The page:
http://www.summer14.isc.uqam.ca/page/bourses.php

Want to stay in touch? Follow us on Twitter! @iscUQAM

We hope to see you there in July.

 

 

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CFA: Pittsburgh Summer Symposium in Contemporary Philosophy

Pittsburgh Summer Symposium in Contemporary Philosophy

Duquesne University

Dept. of Philosophy

Pittsburgh, PA

Call for Applications

We are pleased to announce the 2014 Pittsburgh Summer Symposium in Contemporary Philosophy, held at Duquesne University. Details for the program are as follows:

 

Formalism and the Real: Ontology, Politics, and the Subject

 

August 4 – 8, 2014

(Optional Participants’ Conference, August 2-3)

“The real can only be inscribed on the basis of an impasse of formalization.”

— Jacques Lacan, Seminar XX

 

“We need a theory of the pass of the real, in the breach opened up by formalization. Here, the real is no longer only what can be lacking from its place, but what passes through by force.”

— Alain Badiou, Theory of the Subject

 

Seminar Leaders:

Prof. Bruno Bosteels (Cornell University)

Prof. Tom Eyers (Duquesne University)

Prof. Paul Livingston (University of New Mexico)

 

Course Description:

Philosophy in the twenty-first century has seen an extensive reconsideration of formalistic methodologies and theoretical structures. This is heavily influenced by the formalism developed by a number of mid-twentieth century French thinkers who rejected humanist philosophies of experience or consciousness typified by dominant forms of existentialism and phenomenology. Insights derived from Marxism, Freudianism, and philosophy of science were argued to undermine central tenets of the latter, including the priority of description and the emphasis on first-person experiences. Rather, stress was placed on the priority of construction, an emphasis on the concept, and a rethinking of the nature of knowledge and the object of science.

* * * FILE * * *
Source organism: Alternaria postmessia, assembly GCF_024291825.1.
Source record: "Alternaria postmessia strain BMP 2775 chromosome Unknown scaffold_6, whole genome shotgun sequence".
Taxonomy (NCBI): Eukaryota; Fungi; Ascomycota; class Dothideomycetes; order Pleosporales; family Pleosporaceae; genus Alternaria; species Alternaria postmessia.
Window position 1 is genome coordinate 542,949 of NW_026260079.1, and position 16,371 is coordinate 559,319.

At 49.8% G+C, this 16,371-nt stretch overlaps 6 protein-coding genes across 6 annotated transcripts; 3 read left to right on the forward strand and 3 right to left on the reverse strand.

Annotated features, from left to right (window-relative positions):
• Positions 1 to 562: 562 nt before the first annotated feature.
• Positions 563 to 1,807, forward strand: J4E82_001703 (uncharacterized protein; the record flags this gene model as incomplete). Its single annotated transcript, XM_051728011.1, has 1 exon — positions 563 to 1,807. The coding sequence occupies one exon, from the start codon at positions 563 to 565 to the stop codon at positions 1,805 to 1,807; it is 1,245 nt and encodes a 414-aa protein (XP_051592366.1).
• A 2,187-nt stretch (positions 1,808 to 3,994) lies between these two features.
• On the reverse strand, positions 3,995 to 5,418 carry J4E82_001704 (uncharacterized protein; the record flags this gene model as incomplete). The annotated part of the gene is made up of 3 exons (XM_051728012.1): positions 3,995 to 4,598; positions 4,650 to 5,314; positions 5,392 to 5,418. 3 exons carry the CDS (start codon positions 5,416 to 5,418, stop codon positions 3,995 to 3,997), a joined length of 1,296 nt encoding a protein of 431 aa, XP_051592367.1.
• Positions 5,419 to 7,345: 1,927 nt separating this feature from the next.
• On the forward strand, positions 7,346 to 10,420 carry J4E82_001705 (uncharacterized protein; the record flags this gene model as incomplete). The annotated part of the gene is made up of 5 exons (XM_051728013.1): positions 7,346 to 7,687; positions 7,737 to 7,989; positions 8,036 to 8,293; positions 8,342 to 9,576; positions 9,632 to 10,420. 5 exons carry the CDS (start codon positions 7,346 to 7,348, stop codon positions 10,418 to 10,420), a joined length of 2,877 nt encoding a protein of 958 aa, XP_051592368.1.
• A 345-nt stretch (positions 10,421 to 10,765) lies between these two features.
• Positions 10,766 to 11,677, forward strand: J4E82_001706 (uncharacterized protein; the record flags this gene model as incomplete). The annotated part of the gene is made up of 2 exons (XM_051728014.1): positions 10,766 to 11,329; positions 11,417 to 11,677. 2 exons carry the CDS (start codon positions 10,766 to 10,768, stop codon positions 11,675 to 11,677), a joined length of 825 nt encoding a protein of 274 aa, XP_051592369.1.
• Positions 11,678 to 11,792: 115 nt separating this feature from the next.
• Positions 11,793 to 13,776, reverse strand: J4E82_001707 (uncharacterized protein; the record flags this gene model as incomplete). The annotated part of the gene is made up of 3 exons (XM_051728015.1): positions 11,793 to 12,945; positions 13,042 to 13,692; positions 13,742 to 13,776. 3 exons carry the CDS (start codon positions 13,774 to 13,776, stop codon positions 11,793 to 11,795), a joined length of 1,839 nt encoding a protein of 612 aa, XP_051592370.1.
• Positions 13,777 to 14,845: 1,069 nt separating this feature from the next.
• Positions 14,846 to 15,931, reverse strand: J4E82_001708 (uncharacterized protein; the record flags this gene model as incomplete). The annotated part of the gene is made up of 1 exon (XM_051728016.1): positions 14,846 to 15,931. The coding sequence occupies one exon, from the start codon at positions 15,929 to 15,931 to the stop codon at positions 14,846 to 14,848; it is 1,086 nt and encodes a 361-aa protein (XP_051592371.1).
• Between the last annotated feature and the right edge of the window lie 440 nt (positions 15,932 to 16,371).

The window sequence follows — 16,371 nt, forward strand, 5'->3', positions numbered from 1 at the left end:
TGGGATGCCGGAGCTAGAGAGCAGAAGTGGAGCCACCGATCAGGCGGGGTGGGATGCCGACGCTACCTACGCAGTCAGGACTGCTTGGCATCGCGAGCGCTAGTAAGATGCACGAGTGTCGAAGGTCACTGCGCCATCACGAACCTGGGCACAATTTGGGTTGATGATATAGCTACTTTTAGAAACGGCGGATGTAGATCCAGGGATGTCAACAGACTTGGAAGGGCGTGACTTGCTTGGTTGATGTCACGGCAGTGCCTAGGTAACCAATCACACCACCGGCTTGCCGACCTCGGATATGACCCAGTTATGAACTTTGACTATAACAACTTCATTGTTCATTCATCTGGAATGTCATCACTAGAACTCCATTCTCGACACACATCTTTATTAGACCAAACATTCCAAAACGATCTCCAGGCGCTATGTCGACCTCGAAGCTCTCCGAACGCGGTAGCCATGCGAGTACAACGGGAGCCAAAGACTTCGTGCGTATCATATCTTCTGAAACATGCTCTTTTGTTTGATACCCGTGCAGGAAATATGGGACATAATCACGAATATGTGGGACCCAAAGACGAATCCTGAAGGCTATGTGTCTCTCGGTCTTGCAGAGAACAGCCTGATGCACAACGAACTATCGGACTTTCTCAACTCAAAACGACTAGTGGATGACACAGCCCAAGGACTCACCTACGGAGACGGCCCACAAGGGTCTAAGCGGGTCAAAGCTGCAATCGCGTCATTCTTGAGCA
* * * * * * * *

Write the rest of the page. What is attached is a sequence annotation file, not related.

The recent history of formalist approaches is framed in important ways by Louis Althusser and Jacques Lacan. As is well known, Althusser rejected historicist and humanist readings of Marx in favor of a structuralist approach, which was amenable to the conception of science developed by thinkers like Jean Cavaillès, Gaston Bachelard, and Georges Canguilhem. Simultaneously, Lacan rejected ego-psychological readings of Freud, forming interpretive, theoretical, and clinical bases for psychoanalysis that drew on Ferdinand de Saussure’s structuralist linguistics and Claude Levi-Strauss’s structuralist anthropology. This led him to a methodological formalism, particularly when addressing the Real and the psycho-dynamics in which it is involved. The presence of Althusser and Lacan at the École Normale Supériere during this time formed the intellectual milieu in which students such as Alain Badiou, Jacques-Alain Miller, Étienne Balibar, and Jacques Rancière would begin to develop their own thought. An important forum for this was the journal the Cahiers pour l’Analyse (1966-69). The current project to translate it into English has prompted a surge in research related to these themes. In the Cahiers, efforts were made to reconcile Marxist politics with a Lacanian account of the subject. Lacan’s notion of the Real was essential to this and, along with the other elements of his thought, came to be developed by Badiou to address political and ontological domains.